“Why?” I asked. “You’re exiles, too, right? Why should it be different for you?” I looked at her furry, tufted ears, at Nelson’s swamp-water skin and Warren’s horns. They weren’t human, that much was certain. But then I remembered Warren holding out the iron cross, his fearful damned faeries, how they could get through the door when Grimalkin couldn’t. And I knew what they were even before Kimi said it.
“Because,” she said cheerfully, twitching her ears, “we’re half-breeds. I’m half-phouka, Nelson’s half-troll, and Warren is part-satyr. And if there’s one thing an exile hates more than the fey who banished him, its half-breeds like us.”
I hadn’t thought of that before, though it made sense. I suspected half-breeds like Kimi, Nelson and Warren had it pretty tough. Without Oberon’s protection, they would’ve been left to the whims of the true fey, who probably made life very difficult for them. It wasn’t surprising they would make a deal with this Queen of the Exiles, in exchange for some degree of protection. Even if it meant stealing dragon eggs right out from under the dragon.
“Oh, and by the way,” Kimi went on, with a quick glance at Ironhorse, clanking along behind me. “Leanansidhe knows about…um…his kind. They’ve been killing off lots of exiles lately, and it’s making her mad. Your ‘friend’ should be really careful around her. I don’t know how she’ll take an Iron faery in her living room. I’ve seen her throw a fit for less.”
“Shut up, Kimi,” Warren said abruptly. We had reached the end of the hall, where a bright red door waited for us atop a flight of stairs. “I told you, it’s not a big deal.”
I frowned at him, but something caught my attention. Strains of music drifted down the steps, the low, shivery chords of a piano or organ. The music was dark and haunting, reminding me of a play I’d seen a long time ago, The Phantom of the Opera. I remembered Mom dragging me to the theater when the play came through our little town, shortly before Ethan was born. I remembered thinking I’d have to sit through three hours of absolute boredom and torture, but from the first booming organ chords, I was completely entranced. I also remembered Mom crying through several of the scenes, something she never did, even with the saddest movies. I didn’t think anything of it then, but it seemed a little odd, now.
We stepped up and through the doorway into a magnificent foyer, with a double grand staircase sweeping toward a high vaulted ceiling and a roaring fireplace surrounded by plush black sofas. The hardwood floor gleamed red, the walls were patterned in red and black, and gauzy black curtains covered the high arched windows near the back of the room. Nearly every clear space on the wall was taken up by paintings—oil paintings, watercolors, black-and-white sketches. The Mona Lisa smiled her odd little smile on the far wall, next to a weird, disjointed painting that was probably Picasso. Music echoed through the room, dark and haunting piano chords played with such force that they made the air vibrate and my teeth buzz. An enormous grand piano stood in the corner near the fireplace, the flames dancing in the reflection of the polished wood. Hunched over the keys, a figure in a rumpled white shirt beat and pounded the ivory bars, fingers flying.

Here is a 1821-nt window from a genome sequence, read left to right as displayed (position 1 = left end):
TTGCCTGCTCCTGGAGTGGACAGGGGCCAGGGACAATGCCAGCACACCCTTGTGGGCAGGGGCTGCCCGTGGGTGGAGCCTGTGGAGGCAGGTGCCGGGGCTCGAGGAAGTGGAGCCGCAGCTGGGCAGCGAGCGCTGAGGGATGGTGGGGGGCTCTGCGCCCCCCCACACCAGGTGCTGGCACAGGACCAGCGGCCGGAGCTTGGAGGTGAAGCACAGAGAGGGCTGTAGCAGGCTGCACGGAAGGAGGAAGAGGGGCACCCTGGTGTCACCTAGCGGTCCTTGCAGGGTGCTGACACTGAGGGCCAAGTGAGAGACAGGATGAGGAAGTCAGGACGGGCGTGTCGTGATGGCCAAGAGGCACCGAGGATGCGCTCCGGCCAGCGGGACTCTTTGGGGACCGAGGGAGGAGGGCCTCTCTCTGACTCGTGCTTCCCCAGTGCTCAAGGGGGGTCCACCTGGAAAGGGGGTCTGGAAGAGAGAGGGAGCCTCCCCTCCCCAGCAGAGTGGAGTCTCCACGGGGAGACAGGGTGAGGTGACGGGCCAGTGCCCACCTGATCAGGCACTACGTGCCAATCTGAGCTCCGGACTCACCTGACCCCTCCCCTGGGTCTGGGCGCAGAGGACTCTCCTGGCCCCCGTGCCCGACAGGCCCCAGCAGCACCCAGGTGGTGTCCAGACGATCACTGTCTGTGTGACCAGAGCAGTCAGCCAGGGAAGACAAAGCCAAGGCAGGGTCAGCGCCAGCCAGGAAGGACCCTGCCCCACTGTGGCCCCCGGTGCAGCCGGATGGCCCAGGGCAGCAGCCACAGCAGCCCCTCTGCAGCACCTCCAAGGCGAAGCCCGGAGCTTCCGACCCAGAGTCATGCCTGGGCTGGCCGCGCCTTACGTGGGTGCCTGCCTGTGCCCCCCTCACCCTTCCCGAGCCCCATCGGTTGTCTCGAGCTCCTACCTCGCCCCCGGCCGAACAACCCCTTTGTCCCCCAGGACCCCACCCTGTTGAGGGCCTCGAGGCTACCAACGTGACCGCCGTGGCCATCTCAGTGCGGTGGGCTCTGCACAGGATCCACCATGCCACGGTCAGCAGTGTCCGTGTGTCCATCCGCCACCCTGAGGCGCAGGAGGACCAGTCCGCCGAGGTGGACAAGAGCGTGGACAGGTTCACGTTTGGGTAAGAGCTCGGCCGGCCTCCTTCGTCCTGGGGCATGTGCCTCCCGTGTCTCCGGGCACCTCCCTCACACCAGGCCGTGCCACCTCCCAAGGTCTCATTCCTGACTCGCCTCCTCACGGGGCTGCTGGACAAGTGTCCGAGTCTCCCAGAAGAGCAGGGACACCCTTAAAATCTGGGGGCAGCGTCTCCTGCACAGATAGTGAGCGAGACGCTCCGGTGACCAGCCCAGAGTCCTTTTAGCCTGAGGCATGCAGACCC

“Shh!” Kimi shushed me with a light smack on the arm. “Don’t talk. She doesn’t like it when someone’s playing.”
I fell silent, studying the pianist again. Brown hair hung limp and shaggy on his shoulders, looking as if it hadn’t been washed in days. His shoulders were broad, though his shirt hung loose on a lean, bony frame that was so thin his spine pressed tightly against his skin. The song ended with one last, vibrating chord. As the notes faded and silence descended on the room, the man remained hunched over the keys. I couldn’t see his face, but I thought his eyes were closed, and his muscles trembled as if from exertion. He seemed to be waiting for something. I looked to the others, wondering if we should applaud. A slow clapping came from the top of the stairs. I looked up and saw none other than Grimalkin, sitting on the railing with his tail around his feet, looking perfectly at home. Any annoyance I felt with him disappeared at the sight of his companion. A woman stood on the balcony, her gold and crimson gown billowing around her, though I was sure there’d been no one there a second ago. Her wavy, waist-length hair shimmered like strands of copper, almost too bright to look at, floating around her face as if it weighed nothing at all. She was pale and tall and magnificent, every inch a queen, and I felt my stomach contract. Forget Arcadia or Tir Na Nog; we were in her court now, playing by her rules. I wondered if she expected us to bow.
“Bravo, Charles.” Her voice was pure song, made of poetry given sound, of every creative notion you’ve ever had. Hearing it, I felt I could sweep onto a stage and bring the masses roaring and screaming to their feet. “That was quite magnificent. You can go now.”
The man rose shakily to his feet, grinning like a little kid whose finger painting had been praised by the teacher. He was younger than my stepdad, but not by much, the hint of a beard shadowing his mouth and jaw. When he turned and spotted us, I shivered. His face and hazel eyes were blank of reason, as empty as the sky.